Symphyotrichum lanceolatum (Willd.) G. L. Nesom
Synonym: Aster lanceolatus
Coefficient of Conservatism: 2
Coefficient of Wetness: -3
Wetness Index: FACW
Physiognomy: Nt P-Forb

Aster lanceolatus of Michigan Flora.

One of our commonest asters, especially in moist open ground including shores, river banks, edges of forests and swamps, meadows, ditches and swales, interdunal flats; wet prairies, marshes, fens; fields, along old railroads, roadsides. Plants mostly occur in sunny settings, where they may form large colonies from long-creeping rhizomes; plants in more shade are sometimes depauperate and atypical. 

The species seems quite variable. Plants with larger, blue-rayed heads superficially resemble S. robynsianum, but differ in less clasping leaf bases, more imbricate phyllaries, and tendency to shorter leaves and more heads. Such plants represent S. lanceolatum var. hesperium (A. Gray) G. L. Nesom and are known from Benzie, Delta, Manistee, Osceola, and Schoolcraft Cos. Plants with pubescence uniform (rather than in lines, or absent) on the middle and lower internodes have been named var. hirsuticaule Semple & Chmiel. Plants with quite small heads (involucre under 5 mm long), very numerous and crowded on branches of the inflorescence, have been called var. interior (Wiegand) Semple & Chmiel. Plants with stems glabrous or pubescent only in lines and with heads not crowded include plants with broadly oblanceolate leaves (var. latifolium (Semple & Chmiel.) G. L. Nesom) and plants with narrow, linear to oblanceolate leaves (var. lanceolatum). These last four varieties appear to be widespread, but we have no abundance data.

Sometimes this species is confused with S. pilosum, and indeed these two species appear to hybridize, but besides its unique phyllaries, involucre shape, and cespitose habit, Symphyotrichum pilosum tends to have the pappus of the disk florets shorter than the corollas, while in S. lanceolatum and its allies, the pappus equals or exceeds the disk corollas. Plants intermediate with S. puniceum and especially S. firmum seem to be more frequent than some supposed hybrids. And a number of plants resembling S. lanceolatum but with deeply lobed disk corollas presumably have resulted from hybridization with S. lateriflorum.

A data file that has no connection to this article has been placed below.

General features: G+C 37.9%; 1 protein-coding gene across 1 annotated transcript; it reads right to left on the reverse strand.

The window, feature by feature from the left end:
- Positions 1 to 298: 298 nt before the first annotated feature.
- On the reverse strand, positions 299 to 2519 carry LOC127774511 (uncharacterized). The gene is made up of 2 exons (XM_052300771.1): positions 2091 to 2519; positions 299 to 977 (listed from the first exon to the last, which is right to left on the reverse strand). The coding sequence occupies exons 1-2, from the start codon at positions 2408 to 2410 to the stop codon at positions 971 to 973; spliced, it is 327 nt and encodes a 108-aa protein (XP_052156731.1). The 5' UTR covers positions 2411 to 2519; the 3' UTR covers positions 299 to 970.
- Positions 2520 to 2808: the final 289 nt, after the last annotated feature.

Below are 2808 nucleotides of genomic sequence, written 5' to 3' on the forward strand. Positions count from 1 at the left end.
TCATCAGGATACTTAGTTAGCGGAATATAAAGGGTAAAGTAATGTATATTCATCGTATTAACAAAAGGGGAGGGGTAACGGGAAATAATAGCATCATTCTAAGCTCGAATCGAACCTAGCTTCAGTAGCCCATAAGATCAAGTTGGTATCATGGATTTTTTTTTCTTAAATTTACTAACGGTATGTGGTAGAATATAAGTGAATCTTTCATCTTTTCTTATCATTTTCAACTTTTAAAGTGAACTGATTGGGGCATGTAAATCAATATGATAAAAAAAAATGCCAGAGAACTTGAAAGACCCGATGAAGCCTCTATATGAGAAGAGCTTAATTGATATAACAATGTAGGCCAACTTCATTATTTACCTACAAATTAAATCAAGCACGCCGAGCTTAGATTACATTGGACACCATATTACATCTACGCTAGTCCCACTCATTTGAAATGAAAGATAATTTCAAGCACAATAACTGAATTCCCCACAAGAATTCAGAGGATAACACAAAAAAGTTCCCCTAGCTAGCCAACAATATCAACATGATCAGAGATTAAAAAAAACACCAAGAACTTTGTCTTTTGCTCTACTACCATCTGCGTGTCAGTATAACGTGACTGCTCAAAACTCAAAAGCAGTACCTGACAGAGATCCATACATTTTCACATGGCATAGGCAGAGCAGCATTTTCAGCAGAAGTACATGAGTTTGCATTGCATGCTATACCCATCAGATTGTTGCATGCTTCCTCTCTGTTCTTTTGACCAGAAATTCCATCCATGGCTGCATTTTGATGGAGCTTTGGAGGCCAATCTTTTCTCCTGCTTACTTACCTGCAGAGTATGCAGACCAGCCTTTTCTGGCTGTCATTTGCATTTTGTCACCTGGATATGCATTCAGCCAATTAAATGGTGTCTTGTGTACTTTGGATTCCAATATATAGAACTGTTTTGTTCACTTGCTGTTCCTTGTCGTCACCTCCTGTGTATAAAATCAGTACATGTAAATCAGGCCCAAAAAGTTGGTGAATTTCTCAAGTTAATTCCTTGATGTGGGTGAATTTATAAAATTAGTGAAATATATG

Alcona County
Alger County
Allegan County
Alpena County
Arenac County
Barry County
Bay County
Benzie County
Berrien County
Calhoun County
Cass County
Charlevoix County
    Including Beaver Island
Cheboygan County
Chippewa County
    Including Drummond Island
Clare County
Clinton County
Crawford County
Delta County
Dickinson County
Eaton County
Emmet County
Genesee County
Gogebic County
Grand Traverse County
Gratiot County
Hillsdale County
Houghton County
Huron County
Ingham County
Ionia County
Iron County
Jackson County
Kalamazoo County
Kalkaska County
Kent County
Keweenaw County
    Including Isle Royale
Lake County
Lapeer County
Leelanau County
Lenawee County
Livingston County
Luce County
Mackinac County
    Including Bois Blanc, Mackinac, Round Islands
Macomb County
Manistee County
Marquette County
Mason County
Mecosta County
Menominee County
Monroe County
Montcalm County
Montmorency County
Muskegon County
Newaygo County
Oakland County
Oceana County
Ogemaw County
Ontonagon County
Osceola County
Oscoda County
Otsego County
Ottawa County
Presque Isle County
Roscommon County
Sanilac County
Schoolcraft County
Shiawassee County
St. Clair County
Tuscola County
Van Buren County
Washtenaw County
Wayne County


MICHIGAN FLORA ONLINE. A. A. Reznicek, E. G. Voss, & B. S. Walters. February 2011. University of Michigan. Web. October 22, 2021.